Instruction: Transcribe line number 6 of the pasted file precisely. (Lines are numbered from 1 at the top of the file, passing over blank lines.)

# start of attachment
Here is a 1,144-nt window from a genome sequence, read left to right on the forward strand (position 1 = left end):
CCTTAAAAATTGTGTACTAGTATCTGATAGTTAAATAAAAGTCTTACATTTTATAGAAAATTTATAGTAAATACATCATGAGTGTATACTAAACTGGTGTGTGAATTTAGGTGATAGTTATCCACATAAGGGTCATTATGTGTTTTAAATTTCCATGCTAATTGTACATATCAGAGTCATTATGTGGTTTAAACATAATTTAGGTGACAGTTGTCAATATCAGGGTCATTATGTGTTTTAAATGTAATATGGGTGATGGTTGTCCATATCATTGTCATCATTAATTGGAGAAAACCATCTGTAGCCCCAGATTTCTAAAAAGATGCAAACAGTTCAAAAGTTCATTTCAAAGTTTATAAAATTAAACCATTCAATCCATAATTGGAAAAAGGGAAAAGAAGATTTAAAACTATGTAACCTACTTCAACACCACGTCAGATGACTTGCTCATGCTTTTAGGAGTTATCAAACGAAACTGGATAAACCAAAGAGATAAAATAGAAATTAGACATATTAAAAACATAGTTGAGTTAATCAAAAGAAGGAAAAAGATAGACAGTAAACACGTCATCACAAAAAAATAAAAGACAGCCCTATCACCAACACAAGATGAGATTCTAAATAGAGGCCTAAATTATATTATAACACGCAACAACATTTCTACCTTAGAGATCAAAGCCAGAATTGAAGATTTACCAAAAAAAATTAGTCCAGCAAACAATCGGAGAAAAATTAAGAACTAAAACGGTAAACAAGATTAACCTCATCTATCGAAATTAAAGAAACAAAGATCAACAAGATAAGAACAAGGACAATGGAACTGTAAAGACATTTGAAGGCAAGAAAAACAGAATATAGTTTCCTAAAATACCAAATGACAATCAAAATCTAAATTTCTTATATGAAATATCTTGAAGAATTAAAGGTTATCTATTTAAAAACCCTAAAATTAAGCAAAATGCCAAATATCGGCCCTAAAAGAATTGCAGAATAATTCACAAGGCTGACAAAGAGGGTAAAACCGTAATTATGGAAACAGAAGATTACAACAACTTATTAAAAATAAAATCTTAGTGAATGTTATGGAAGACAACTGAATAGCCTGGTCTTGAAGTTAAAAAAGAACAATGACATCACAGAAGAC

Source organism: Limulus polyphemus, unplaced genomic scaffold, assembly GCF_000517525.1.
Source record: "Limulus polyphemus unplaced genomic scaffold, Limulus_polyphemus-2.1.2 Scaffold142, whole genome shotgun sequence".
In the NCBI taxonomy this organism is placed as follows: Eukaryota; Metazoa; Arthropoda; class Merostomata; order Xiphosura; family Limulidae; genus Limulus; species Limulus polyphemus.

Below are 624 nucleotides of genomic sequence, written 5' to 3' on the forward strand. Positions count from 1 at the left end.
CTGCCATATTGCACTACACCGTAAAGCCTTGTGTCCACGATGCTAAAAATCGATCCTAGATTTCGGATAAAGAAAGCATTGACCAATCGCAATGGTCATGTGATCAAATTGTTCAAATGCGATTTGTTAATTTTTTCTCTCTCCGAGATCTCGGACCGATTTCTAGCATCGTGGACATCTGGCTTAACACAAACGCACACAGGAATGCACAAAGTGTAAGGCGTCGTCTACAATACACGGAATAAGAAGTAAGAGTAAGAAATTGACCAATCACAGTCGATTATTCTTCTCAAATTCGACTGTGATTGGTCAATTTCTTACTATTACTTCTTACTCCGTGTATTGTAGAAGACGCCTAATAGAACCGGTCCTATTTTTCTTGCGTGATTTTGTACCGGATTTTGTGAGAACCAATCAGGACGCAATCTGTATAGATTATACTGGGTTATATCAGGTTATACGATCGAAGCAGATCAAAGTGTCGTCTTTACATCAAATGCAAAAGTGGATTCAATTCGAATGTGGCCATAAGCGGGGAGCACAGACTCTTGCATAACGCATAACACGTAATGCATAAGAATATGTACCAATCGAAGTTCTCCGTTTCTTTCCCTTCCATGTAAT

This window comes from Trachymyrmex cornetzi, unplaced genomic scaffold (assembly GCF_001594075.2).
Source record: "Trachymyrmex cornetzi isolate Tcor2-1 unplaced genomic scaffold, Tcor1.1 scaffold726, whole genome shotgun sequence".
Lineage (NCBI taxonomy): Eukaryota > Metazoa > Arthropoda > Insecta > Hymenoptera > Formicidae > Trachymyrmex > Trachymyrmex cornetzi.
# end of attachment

Below are 624 nucleotides of genomic sequence, written 5' to 3' on the forward strand. Positions count from 1 at the left end.